Across all age groups, only 1.7 per cent of identified Covid-19 cases were admitted to hospital in the second week of infections during the current fourth wave.
This compares with 19 per cent in the same week of the third Delta-driven wave, South African Health Minister Joe Phaahla said at a press conference.
More than 70 per cent of citizens are believed to have had Covid-19, giving them some level of antibody protection.
However, new cases in the second week of the current wave – driven by Omicron - were at 20,000 a day, compared with 4,400 in the same week of the third wave, the data shows.
It comes as coronavirus cases in the Gauteng province of the country, which includes the cities of Johannesburg and Pretoria, fell last week for the first time since the alarm was raised about Omicron in November.
The variant has since been detected in more than 70 countries worldwide.
Scientists suspect Omicron is more transmissible given its rapid spread. However, they caution that it’s too early to draw definitive conclusions about the severity of the illness it causes.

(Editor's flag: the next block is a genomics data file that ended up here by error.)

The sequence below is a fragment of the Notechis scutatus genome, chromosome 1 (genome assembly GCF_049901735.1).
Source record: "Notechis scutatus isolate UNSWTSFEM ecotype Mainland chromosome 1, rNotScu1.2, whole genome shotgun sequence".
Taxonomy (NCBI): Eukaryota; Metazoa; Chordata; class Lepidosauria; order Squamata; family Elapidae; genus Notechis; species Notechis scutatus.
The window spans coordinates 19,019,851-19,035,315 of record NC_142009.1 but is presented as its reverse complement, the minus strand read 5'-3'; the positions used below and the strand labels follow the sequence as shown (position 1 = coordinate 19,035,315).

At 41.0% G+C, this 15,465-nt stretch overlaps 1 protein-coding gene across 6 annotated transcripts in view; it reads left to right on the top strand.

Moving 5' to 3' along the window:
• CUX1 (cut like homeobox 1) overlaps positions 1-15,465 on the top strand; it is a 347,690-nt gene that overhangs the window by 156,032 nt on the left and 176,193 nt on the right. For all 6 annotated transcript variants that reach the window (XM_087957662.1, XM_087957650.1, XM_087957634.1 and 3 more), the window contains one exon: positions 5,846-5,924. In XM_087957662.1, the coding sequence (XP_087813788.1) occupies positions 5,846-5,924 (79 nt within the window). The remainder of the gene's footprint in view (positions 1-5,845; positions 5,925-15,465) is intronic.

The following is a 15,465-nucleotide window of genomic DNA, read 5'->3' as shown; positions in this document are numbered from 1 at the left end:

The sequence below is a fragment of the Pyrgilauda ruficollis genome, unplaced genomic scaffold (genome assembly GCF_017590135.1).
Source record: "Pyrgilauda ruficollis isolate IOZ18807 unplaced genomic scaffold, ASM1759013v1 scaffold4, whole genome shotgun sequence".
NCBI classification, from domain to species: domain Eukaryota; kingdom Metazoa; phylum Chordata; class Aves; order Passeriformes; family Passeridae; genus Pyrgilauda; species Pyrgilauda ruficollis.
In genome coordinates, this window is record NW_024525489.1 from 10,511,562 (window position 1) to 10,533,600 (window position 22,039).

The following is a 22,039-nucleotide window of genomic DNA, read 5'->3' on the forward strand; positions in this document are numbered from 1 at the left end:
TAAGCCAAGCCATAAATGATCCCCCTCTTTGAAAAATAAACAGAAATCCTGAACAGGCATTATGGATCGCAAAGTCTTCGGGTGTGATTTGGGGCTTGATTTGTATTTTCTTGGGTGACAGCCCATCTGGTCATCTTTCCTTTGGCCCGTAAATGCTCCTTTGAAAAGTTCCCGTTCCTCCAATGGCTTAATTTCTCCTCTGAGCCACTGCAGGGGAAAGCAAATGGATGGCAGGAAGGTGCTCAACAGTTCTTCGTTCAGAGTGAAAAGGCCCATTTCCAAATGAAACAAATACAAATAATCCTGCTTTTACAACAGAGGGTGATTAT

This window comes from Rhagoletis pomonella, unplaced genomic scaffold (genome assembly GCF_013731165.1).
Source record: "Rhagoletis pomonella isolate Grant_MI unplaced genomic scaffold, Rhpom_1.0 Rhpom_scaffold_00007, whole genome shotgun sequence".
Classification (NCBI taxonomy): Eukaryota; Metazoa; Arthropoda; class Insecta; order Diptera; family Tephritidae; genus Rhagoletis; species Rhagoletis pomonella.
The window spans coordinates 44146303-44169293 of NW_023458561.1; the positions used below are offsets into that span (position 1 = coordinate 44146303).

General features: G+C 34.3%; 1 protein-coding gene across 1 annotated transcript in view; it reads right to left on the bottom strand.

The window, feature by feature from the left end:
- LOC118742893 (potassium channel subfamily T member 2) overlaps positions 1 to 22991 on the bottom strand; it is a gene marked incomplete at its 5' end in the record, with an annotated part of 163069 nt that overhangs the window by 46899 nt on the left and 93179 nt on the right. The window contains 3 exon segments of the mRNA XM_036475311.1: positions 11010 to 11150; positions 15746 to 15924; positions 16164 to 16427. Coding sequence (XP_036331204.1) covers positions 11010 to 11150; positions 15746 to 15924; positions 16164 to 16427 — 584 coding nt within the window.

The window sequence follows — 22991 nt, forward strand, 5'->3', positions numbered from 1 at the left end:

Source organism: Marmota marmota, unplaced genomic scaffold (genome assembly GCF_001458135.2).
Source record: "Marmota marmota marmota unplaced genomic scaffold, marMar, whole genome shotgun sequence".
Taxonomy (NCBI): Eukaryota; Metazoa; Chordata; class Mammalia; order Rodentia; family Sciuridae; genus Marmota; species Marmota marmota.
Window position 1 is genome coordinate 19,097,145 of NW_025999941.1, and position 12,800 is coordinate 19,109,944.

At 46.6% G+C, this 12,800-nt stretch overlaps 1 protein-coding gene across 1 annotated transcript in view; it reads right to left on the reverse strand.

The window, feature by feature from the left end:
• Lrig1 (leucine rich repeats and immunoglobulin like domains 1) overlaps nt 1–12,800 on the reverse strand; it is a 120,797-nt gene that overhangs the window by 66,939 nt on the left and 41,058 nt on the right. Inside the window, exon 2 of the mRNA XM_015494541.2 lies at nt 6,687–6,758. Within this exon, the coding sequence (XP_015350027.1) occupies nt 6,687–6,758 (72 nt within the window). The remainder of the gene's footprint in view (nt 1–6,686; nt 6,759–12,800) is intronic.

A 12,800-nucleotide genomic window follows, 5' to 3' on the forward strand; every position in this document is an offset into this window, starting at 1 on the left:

Data released by the country’s National Institute for Communicable Diseases (NICD) reveals that there are around 7,600 people with Covid-19 in South African hospitals, which is about 40 per cent of the peak in the second or third waves.
Excess deaths are just below 2,000 a week, an eighth of their previous peak.
Michelle Groome, head of health surveillance for the NICD, said: “We are really seeing very small increases in the number of deaths”.
More than 90 per cent of hospital deaths were among the unvaccinated or partially vaccinated, News24 reported.
The NICD reported 26,976 new cases on Thursday, surpassing a peak of 26,485 in early July during a third wave driven by the then-dominant Delta strain.
The NICD also reported another 54 Covid-19 related deaths and an additional 620 hospital admissions.
Some anecdotal accounts by doctors and researchers in South Africa suggest Omicron is mainly causing mild infections locally, but that could also be explained by high levels of previous COVID-19 infection and the fact that around 38 per cent of the country’s adult population are now fully vaccinated.
A major real-world study released on Tuesday found Pfizer-BioNTech’s Covid-19 vaccine had been less effective at combatting hospitalisation since Omicron emerged.